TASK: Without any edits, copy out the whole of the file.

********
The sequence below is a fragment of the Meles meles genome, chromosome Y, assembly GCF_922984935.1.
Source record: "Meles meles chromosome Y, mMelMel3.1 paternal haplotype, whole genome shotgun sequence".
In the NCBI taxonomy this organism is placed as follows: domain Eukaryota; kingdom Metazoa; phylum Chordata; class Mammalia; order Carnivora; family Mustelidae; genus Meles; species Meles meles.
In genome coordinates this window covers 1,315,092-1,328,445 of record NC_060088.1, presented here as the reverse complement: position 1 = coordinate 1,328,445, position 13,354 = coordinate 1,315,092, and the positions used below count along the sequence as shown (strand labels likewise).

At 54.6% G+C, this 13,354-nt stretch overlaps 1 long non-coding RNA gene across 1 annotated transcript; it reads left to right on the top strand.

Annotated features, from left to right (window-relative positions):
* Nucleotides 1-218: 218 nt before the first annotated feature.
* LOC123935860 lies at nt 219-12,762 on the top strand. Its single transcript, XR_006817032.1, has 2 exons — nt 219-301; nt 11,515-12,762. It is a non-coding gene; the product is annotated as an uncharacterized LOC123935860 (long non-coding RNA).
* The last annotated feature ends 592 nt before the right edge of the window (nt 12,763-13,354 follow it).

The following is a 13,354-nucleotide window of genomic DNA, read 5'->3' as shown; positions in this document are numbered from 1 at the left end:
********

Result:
The sequence below is a fragment of the Meles meles genome, chromosome Y, assembly GCF_922984935.1.
Source record: "Meles meles chromosome Y, mMelMel3.1 paternal haplotype, whole genome shotgun sequence".
In the NCBI taxonomy this organism is placed as follows: domain Eukaryota; kingdom Metazoa; phylum Chordata; class Mammalia; order Carnivora; family Mustelidae; genus Meles; species Meles meles.
In genome coordinates this window covers 1,315,092-1,328,445 of record NC_060088.1, presented here as the reverse complement: position 1 = coordinate 1,328,445, position 13,354 = coordinate 1,315,092, and the positions used below count along the sequence as shown (strand labels likewise).

At 54.6% G+C, this 13,354-nt stretch overlaps 1 long non-coding RNA gene across 1 annotated transcript; it reads left to right on the top strand.

Annotated features, from left to right (window-relative positions):
* Nucleotides 1-218: 218 nt before the first annotated feature.
* LOC123935860 lies at nt 219-12,762 on the top strand. Its single transcript, XR_006817032.1, has 2 exons — nt 219-301; nt 11,515-12,762. It is a non-coding gene; the product is annotated as an uncharacterized LOC123935860 (long non-coding RNA).
* The last annotated feature ends 592 nt before the right edge of the window (nt 12,763-13,354 follow it).

The following is a 13,354-nucleotide window of genomic DNA, read 5'->3' as shown; positions in this document are numbered from 1 at the left end: